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Section 46 WESA and Lapsed Gifts

Section 46 WESA deals with the lapsed gifts in wills often caused by poor will drafting ,  failure by the parties to properly consider what the future may bring , or the beneficiary predeceasing, any of which results in   disappointed beneficiaries not receiving the intended gift.

Instead of  wording the will’s bequest of  “any real property that I own at the time of my death” , many will- drafters instead incorrectly state a particular address of a particular property, owned at the time of the will making,  but long sold before death.

The gift of real property  in that situation has lapsed simply because it ceased to exist.

Almost by definition, a lapsed gift results when a substantial change in circumstances occurs between the execution of the will and death, so that the gift has either failed or ceased to exist.

The lapsed gift often results from both poor drafting together with the simple fact that many people do not realistically ponder their aging and succession and just resort to avoidance.

Very often the beneficiary predeceases  the will- maker at which time the “anti-lapse rule of S 46 of WESA (Wills, Estates and Succession Act) ”  establishes a default scheme for determining alternative beneficiaries of a lapsed gift.

The Default Scheme of Section 46 WESA (Replacing  and altering the previous S. 29 Wills Act)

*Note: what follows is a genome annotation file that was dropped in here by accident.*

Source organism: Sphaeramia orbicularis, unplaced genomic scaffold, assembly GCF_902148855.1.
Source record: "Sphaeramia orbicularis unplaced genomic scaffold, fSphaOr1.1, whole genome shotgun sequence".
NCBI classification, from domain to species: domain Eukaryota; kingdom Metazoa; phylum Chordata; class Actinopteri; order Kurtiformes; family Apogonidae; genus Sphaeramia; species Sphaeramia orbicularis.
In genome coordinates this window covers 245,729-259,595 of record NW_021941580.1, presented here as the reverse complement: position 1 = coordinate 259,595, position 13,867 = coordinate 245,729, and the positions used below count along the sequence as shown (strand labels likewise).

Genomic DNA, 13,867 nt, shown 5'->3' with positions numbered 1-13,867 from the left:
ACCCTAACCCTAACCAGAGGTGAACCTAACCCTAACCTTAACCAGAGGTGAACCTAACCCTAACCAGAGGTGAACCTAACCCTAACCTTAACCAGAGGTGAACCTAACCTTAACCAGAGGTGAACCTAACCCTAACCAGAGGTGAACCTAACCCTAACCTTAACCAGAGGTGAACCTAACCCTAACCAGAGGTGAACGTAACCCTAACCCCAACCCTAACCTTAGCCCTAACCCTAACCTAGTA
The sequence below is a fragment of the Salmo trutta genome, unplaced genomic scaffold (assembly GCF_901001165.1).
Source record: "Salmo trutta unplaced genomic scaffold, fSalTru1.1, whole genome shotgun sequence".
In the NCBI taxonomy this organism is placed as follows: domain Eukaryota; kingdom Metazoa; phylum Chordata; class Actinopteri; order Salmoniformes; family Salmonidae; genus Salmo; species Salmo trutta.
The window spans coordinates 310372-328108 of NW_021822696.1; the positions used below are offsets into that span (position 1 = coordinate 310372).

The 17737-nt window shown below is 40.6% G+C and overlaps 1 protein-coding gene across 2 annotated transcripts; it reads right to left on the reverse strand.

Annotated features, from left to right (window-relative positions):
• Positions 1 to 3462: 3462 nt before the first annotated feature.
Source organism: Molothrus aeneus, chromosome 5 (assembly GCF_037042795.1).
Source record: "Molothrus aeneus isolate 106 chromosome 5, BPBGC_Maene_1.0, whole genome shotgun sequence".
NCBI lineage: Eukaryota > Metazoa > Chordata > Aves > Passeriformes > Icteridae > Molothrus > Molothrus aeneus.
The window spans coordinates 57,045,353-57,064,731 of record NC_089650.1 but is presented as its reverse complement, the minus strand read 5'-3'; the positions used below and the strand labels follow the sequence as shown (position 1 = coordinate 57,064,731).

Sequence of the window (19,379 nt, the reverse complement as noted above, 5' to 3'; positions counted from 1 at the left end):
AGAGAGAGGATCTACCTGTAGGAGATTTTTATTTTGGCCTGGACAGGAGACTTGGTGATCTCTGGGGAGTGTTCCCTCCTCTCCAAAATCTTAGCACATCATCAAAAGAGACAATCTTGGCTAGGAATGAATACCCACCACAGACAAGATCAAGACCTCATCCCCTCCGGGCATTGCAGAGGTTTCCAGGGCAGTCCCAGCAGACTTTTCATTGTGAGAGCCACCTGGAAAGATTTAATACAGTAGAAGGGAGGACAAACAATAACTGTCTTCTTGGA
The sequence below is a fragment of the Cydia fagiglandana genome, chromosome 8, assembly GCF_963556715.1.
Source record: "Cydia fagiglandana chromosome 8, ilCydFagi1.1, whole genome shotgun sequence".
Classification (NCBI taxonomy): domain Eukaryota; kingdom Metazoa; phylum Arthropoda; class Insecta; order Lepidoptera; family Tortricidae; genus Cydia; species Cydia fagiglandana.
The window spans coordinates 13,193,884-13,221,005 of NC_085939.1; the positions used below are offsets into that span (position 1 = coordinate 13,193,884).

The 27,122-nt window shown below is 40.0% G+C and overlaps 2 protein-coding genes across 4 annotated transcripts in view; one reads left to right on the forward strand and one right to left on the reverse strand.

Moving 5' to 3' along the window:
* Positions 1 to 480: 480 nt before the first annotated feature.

Section 46 applies to all gifts of any nature, whether specific in nature or residual but only if there is no contrary  intention stated in the will.

If the will- maker has named an alternate beneficiary for a gift that has lapsed, then in that event the alternate beneficiary has the first priority to inherit the gift, no mater what the reason for the failure of the gift.

If there was no alternative beneficiary of the gift , and the named beneficiary is  either a sibling, or as descendant of the will- maker, then the named beneficiary’s descendants will be entitled to the failed gift.

If there was no descendant of the will- maker , then the gift will go to the residual beneficiaries in  proportion to their named interests in the will.

When gifts cannot take effect

46 (I) If a gift in a will cannot take effect for any reason, including because a beneficiary dies before the will-maker, the property that is the subject of the gift must, subject to a contrary intention appearing in the will, be distributed according to the following priorities:

(a) to the alternative beneficiary of the gift, if any, named or described by the will-maker, whether the gift fails for a reason specifically contemplated by the will-maker or for any other reason;

(b) if the beneficiary was the brother, sister or a descendant of the will-maker, to their descendants, determined at the date of the will-maker’s death, in accordance with section 42(4) [meaning of particular words in a will];

(c)  to the surviving residuary beneficiaries, if any, named in the will, in proportion to their interests.

(2) If a gift cannot take effect because a beneficiary dies before the will-maker, subsection (I) applies whether the beneficiary’s death occurs before or after the will is made

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